Power-over-Ethernet specialist PowerDsine has launched a pre-standard range of high-power 'midspans' - boxes which sit in front of a non-PoE switch and add up to 32W to the cable for powering devices at the far end.

"Moving to higher power opens up a lot of new applications for us - tilt, pan and zoom cameras, 802.11n wireless access points, IP videophones and even thin clients," said Graham Howton, PowerDsine's sales boss for northern Europe.

The new Gigabit-capable midspans anticipate the upcoming 802.11at standard for PoE, expected to be ratified by early 2009. The new spec will approximately double PoE's maximum capacity from the 15.4W of today's 802.11af standard.

Midspans sit in front of switches and are designed as a simple and cheap way to add PoE to an existing network. PoE then means that you don't need to go to the expense of installing mains sockets everywhere you want to install a webcam or IP phone, for instance.

Howton claimed that, although the new PD-7000G family is pre-standard, the specification is close enough to ratification that the boxes may not even need a firmware upgrade to meet the final version.

He added that PowerDsine, which owns some of the patents behind Power-over-Ethernet and also supplies PoE chips to other equipment manufacturers, was closely involved with developing the spec.

For now, there are no 802.11at devices out there, so as well as six, 12 and 24-port midspans, PowerDsine also announced single-port splitters. These break out the power at the far end, delivering the remote device with Ethernet and a DC voltage on separate cables.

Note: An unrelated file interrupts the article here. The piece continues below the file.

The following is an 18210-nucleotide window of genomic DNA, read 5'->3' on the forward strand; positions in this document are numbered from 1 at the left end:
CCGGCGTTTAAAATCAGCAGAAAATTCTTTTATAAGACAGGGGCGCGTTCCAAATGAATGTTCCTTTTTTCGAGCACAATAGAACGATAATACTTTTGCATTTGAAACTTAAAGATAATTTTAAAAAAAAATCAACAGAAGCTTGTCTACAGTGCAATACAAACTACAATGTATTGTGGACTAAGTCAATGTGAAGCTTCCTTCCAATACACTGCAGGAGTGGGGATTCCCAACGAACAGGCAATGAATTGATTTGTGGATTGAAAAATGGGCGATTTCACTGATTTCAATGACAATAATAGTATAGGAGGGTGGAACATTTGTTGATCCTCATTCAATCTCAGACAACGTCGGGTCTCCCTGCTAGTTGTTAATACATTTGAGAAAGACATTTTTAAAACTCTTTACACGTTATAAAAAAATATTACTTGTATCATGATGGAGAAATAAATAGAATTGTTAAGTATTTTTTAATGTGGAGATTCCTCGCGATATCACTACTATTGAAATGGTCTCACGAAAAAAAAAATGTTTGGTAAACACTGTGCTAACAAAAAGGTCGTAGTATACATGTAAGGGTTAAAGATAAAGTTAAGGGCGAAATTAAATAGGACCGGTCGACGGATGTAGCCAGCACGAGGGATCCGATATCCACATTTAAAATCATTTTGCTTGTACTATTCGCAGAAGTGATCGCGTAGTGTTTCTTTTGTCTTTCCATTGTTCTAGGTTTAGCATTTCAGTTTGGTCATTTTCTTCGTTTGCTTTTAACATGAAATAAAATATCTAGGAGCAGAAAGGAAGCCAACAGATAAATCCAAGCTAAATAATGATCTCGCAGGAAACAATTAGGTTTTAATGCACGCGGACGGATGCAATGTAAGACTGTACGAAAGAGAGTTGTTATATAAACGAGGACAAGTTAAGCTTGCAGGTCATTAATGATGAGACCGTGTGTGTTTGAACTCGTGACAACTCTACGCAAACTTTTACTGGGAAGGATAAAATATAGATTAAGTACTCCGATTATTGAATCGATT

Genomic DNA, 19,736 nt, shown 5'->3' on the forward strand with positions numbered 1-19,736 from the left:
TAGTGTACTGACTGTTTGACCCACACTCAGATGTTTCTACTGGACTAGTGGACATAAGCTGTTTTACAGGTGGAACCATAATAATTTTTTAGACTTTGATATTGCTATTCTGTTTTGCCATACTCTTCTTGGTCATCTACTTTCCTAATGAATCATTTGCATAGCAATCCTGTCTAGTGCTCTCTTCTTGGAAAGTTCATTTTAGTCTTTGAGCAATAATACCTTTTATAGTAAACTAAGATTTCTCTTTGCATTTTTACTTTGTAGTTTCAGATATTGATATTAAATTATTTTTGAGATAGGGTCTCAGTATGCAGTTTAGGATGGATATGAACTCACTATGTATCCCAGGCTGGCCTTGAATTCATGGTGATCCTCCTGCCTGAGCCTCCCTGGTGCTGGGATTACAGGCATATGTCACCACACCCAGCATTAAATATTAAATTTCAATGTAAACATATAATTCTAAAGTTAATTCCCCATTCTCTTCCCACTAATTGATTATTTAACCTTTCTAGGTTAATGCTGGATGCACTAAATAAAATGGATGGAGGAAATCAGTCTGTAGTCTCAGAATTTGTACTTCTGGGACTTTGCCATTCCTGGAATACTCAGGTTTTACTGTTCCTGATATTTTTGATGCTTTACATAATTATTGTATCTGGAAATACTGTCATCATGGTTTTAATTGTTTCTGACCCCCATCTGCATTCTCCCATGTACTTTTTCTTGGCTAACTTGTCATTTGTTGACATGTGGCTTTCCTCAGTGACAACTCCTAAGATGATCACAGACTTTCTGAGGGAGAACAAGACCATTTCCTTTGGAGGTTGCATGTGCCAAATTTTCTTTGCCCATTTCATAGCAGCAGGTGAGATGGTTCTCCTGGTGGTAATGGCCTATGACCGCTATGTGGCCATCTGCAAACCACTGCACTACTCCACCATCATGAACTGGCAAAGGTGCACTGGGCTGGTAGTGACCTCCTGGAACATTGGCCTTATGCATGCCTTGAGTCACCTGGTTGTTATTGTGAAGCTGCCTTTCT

Howton said that with a 24-port midspan at $1,500 (£770) and the splitters at $69 (£35), 32W PoE can be added to a network for around £70 per powered device. He added that as the midspans also include power management on each port, they can also be used for energy management and access control, for example turning off remote devices out of working hours.

The new midspans can drive power over up to 200m of Cat5, Cat5e or Cat6 cable, and can also power current 802.11af PoE gear - they sense how much power the remote device needs and adapt accordingly.

Other vendors too are lining up pre-standard 32W PoE products. For example, Foundry Networks said it will ship what it called PoE Plus modules for its FastIron enterprise switches this summer.

"We have very high confidence that our draft version will meet the spec - that confidence comes from the chip vendors," asserted Bob Schiff, who runs Foundry enterprise business unit. "The current Draft 3 is far enough along that we can accommodate any change in firmware."

Schiff said the challenge is that network devices' demands have been outstripping the power available from 802.11af PoE.

For instance, an 802.11n wireless access point restricted to 15.4W "may be able to run in three-by-three [antenna] mode, but probably not in full four-by-four, so it will have lower range," he added.

Graham Howton added that there is even more powerful PoE to come, with PowerDsine's engineers testing variants capable of delivering 64W or more. These use all four cable pairs instead of today's two pairs, and could drive a laptop or even a low-power desktop PC, he suggested.